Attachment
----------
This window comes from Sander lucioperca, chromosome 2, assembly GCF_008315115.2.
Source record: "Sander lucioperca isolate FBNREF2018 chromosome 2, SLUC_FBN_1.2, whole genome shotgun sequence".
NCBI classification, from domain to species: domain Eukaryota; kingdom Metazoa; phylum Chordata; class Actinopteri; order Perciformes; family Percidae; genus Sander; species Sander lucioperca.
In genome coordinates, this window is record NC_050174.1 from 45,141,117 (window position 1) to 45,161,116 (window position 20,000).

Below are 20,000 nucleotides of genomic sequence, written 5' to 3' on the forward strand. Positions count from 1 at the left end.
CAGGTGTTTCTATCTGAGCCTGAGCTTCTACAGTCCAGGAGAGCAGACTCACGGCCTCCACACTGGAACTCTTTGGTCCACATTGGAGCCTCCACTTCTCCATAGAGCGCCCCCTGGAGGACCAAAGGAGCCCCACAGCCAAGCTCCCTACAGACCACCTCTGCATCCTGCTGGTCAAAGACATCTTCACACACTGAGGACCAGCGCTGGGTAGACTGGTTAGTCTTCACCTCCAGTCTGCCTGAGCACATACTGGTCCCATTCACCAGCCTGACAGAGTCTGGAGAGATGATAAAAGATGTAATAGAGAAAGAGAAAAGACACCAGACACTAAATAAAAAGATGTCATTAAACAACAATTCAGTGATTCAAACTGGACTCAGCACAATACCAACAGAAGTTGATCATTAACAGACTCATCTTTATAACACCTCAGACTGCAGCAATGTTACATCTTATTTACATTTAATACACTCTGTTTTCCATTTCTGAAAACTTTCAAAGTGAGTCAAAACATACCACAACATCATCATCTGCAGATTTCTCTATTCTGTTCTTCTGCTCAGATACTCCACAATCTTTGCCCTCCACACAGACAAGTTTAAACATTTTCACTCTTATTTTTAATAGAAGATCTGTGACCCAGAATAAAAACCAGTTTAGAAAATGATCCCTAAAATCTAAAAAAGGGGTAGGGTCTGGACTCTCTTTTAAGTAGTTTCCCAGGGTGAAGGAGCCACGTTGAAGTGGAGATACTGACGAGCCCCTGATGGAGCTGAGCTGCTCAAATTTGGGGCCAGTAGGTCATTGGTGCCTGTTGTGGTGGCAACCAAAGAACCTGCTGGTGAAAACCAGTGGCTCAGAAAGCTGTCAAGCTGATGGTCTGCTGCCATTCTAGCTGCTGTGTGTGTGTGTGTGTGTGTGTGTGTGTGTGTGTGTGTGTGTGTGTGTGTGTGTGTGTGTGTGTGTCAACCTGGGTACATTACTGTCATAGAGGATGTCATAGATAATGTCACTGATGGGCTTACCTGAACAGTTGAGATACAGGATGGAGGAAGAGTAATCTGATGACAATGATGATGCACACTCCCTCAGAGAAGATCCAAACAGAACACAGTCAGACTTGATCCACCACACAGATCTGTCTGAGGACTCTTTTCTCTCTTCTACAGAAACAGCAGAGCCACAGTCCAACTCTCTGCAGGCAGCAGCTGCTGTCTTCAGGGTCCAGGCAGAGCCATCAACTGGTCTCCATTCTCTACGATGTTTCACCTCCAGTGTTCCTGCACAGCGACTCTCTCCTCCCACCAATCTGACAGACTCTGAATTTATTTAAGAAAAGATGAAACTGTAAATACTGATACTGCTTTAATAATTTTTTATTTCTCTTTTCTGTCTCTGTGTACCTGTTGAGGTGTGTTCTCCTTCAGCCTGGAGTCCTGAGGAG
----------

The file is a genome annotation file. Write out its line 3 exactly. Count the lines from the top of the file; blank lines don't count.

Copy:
NCBI classification, from domain to species: domain Eukaryota; kingdom Metazoa; phylum Chordata; class Actinopteri; order Perciformes; family Percidae; genus Sander; species Sander lucioperca.